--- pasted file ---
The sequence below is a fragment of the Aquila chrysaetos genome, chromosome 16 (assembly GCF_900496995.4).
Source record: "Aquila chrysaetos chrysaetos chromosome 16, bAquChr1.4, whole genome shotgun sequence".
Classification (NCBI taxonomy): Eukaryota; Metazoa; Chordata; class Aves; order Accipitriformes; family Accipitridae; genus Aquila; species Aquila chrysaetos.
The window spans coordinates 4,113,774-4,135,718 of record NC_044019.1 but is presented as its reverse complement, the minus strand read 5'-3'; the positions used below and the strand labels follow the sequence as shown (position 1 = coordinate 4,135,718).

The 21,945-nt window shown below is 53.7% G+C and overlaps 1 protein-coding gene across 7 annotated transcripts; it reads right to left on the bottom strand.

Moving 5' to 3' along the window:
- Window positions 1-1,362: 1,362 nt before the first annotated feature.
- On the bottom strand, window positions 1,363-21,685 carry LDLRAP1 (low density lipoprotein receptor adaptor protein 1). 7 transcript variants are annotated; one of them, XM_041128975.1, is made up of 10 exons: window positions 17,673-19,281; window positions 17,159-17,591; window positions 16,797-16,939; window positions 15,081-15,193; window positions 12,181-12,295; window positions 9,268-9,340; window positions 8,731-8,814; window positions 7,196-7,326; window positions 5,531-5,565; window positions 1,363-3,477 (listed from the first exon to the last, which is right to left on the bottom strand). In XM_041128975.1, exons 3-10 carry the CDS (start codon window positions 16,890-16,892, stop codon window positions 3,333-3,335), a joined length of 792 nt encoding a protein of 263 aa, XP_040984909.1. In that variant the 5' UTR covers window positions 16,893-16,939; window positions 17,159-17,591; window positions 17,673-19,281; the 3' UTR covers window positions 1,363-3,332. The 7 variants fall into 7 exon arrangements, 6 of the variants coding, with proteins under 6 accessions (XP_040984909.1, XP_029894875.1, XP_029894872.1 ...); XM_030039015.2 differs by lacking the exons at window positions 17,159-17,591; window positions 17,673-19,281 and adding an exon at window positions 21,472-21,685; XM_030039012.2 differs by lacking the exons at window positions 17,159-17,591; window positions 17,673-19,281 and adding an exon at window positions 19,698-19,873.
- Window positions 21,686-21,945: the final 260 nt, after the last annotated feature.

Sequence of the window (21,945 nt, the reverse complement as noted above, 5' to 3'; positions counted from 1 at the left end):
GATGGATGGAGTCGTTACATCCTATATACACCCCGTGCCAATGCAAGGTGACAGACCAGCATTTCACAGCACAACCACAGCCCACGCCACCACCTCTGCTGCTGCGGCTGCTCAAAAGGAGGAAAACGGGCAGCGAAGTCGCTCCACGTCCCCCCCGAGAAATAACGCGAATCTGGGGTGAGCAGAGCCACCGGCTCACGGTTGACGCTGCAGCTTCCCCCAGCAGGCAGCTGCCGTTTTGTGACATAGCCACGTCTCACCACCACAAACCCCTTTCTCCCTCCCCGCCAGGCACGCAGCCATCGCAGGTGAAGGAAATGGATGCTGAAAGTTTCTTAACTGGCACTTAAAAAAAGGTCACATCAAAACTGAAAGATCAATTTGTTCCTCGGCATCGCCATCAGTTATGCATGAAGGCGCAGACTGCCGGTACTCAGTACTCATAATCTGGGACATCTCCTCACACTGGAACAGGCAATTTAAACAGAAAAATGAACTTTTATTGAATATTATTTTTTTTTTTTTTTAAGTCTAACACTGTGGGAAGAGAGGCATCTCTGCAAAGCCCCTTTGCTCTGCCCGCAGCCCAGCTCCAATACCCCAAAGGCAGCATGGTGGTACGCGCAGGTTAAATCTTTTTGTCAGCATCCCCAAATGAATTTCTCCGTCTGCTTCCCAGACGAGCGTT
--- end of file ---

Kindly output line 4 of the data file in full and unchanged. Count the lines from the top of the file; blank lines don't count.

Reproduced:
The window spans coordinates 4,113,774-4,135,718 of record NC_044019.1 but is presented as its reverse complement, the minus strand read 5'-3'; the positions used below and the strand labels follow the sequence as shown (position 1 = coordinate 4,135,718).